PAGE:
It was 3 a.m. and after 3 hours of no food or water, running into a headwind at about 25 degrees. Katerina Claiborne, Tony Cesario and I found ourselves eating on the floor of the first gas station we passed in what seemed like an eternity. Katerina was shoveling munchos into her mouth like her life depended on it. I reasoned with them: "Listen, I'll support you guys in whatever you decide, but I've done this before, I'm bonked and miserable and we were re-routed so we can't really do what we set out to do. A bed sounds real good. It's getting colder, we're moving slower, we're all dehydrated and this isn't any fun. We have about 15 hours to go. Then again, it'd be nice to finish. You decide." I tried to lay out our options as diplomatically as I could. I would have bet you every dollar to my name that we were done for the night. I was done.
The second annual World's Longest Turkey Trot took a reverse route this year - Milwaukee to Chicago. The distance was approximately 95 miles. Three basically insane people decided to take part this year (up a full person from last year). The event was self-supported. (Last year we had a dedicated crew person for the last 60 miles - this year we weren't so lucky). We ran mostly on roads, jumping from inattentive cars to the shoulder of country roads. We almost got hit by a car on a bridge (this was before the whole "please run me over" sentiment kicked in so it left us breathless). At one point the police instructed us to get into the car and bypass a section of the route due to two (2) shootings taking place along the route while we were running.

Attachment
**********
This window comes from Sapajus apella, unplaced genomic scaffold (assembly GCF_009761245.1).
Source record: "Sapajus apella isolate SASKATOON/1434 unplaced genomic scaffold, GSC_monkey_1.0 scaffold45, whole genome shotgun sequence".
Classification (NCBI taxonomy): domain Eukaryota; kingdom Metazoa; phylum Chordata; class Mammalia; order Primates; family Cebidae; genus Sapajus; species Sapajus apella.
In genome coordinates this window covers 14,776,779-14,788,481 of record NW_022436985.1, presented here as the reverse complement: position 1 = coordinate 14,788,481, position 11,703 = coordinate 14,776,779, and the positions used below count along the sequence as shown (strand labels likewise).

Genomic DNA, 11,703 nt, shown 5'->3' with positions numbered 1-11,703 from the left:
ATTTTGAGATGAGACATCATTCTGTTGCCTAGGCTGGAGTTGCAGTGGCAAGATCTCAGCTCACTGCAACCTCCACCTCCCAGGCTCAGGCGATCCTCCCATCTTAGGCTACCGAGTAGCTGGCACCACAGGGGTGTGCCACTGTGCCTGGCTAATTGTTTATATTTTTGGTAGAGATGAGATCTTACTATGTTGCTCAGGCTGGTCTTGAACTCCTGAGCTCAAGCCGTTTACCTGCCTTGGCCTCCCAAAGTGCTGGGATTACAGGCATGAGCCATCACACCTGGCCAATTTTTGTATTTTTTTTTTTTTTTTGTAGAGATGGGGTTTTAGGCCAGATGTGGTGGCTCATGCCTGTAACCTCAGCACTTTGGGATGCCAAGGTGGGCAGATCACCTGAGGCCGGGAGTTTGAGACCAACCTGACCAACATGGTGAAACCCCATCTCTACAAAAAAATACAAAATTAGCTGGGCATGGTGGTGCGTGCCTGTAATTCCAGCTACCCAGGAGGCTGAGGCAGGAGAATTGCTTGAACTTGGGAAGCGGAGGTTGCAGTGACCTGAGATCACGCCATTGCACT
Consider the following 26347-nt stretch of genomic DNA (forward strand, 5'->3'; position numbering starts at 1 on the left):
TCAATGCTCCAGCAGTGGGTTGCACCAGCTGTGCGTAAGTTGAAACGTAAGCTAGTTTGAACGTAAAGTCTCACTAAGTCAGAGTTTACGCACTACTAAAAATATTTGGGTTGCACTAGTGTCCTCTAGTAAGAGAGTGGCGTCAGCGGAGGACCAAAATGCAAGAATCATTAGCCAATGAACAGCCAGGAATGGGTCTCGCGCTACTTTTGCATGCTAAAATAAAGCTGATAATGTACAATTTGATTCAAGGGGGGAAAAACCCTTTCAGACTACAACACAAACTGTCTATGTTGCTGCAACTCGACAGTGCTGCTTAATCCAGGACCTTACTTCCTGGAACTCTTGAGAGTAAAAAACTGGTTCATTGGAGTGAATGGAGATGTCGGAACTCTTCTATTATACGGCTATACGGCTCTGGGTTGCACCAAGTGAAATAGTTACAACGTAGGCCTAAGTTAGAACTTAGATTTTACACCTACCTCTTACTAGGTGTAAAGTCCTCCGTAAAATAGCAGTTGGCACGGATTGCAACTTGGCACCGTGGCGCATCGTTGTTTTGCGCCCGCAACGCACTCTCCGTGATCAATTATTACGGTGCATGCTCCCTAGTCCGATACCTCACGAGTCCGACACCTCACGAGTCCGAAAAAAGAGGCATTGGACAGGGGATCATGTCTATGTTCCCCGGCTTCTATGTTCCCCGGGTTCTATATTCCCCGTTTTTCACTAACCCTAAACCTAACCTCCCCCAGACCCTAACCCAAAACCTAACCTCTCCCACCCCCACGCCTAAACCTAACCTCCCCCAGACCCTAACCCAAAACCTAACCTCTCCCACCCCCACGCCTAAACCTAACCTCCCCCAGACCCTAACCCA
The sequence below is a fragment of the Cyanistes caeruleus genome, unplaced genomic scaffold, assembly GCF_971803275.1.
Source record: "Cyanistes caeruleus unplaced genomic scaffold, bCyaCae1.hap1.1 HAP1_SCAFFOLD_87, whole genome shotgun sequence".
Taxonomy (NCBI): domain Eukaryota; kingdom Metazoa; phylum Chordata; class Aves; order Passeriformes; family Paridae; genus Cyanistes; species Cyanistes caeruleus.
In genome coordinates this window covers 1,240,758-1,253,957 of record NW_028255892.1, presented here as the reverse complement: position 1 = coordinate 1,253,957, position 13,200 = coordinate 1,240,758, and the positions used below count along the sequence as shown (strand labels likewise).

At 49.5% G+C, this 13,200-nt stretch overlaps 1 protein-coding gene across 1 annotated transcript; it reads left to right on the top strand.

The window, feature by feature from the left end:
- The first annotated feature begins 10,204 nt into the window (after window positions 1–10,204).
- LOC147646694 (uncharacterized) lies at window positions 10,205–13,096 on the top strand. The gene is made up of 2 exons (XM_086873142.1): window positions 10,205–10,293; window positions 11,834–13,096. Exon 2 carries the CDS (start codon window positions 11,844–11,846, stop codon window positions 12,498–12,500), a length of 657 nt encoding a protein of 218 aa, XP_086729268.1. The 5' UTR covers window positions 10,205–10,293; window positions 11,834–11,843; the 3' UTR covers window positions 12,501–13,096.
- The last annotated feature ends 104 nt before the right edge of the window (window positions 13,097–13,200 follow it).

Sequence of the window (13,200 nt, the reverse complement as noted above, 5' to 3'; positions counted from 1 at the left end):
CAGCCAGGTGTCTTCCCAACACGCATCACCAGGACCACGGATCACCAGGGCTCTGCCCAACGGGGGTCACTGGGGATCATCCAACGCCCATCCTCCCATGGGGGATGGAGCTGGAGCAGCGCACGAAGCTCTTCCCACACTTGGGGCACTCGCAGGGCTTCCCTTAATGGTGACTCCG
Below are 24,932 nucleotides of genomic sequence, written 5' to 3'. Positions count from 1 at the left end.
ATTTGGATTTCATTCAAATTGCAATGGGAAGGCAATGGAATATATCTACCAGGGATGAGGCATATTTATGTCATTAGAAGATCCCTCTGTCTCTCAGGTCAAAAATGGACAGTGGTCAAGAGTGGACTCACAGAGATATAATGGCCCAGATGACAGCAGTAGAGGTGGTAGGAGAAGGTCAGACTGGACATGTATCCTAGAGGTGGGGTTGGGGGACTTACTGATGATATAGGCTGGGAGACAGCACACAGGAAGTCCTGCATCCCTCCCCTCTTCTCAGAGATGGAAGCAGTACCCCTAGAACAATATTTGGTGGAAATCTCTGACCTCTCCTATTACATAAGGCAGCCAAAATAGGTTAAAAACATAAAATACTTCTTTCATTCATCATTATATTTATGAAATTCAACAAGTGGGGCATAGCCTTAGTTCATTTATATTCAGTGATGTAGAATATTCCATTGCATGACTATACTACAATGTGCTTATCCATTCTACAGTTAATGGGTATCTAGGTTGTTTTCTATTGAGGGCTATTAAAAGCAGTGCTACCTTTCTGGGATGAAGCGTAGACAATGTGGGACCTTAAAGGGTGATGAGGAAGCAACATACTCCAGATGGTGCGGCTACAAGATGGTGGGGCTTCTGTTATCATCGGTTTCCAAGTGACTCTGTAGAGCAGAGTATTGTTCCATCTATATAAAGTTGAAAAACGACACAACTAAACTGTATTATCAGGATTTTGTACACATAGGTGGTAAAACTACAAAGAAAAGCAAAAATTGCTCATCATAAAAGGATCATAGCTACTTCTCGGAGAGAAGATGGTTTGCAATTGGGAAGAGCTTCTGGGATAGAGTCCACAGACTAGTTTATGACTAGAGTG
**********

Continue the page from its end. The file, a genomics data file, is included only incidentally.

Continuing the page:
We did have some pacers in the night (Susan and Brian Smock) who entertained us with their stories and shenanigans...
but for the most part, it was a cold suffer-fest on rock hard concrete. Leading up to the bottom at the gas station I would say we had fun about 20% of the time, and suffered for 30% of the time. Oh, the other 50% of the time (13 hours total over the event) was spent in restaurants eating, with wet clothes hanging everywhere and electronics charging wherever we could find space.
No. We're finishing. Katerina said. It broke my heart. I was so ready for bed. But she had a point. You see, we aren't particularly fast (most of the time) but we have a reputation for doing really hard things, and often times finishing them. The Turkey Trot isn't about the running. No one really cares how long it takes. There's no medal or buckle at the end. The only reward you get (other than the bizarre look on people's faces when you explain what you are doing) takes place when you look back and say "Did that really happen?"
Once we had no choice but to finish we made the best of it. We even had a few more pacers along the way (Jen DeSalvo and Julie Bane).
In all, we finished in 34 hours. We ran roughly 85 miles. We ate three breakfasts, a pizza, a fancy burger, some amazing soup and almost 30 peanut butter cups. We mostly carried all of our own gear.
My Strava data, with many, many fails, can be found here:
Now that I've done this trot in both directions I'm prepared to crew it next year. So watch my FB/Twitter if you are interested. Trust me, it is MUCH easier when crewed.
Things I learned: concrete sucks. Hydration is trickier in the cold. Aid stations and crews are worth their weight in gold. I have the best friends in the world.
There is something uniquely difficult about goals without rewards. They really make you dig deep. Without the possibility of an award, a PR or a crowd at the finish you find yourself with only one reason to continue. Because you said it out loud.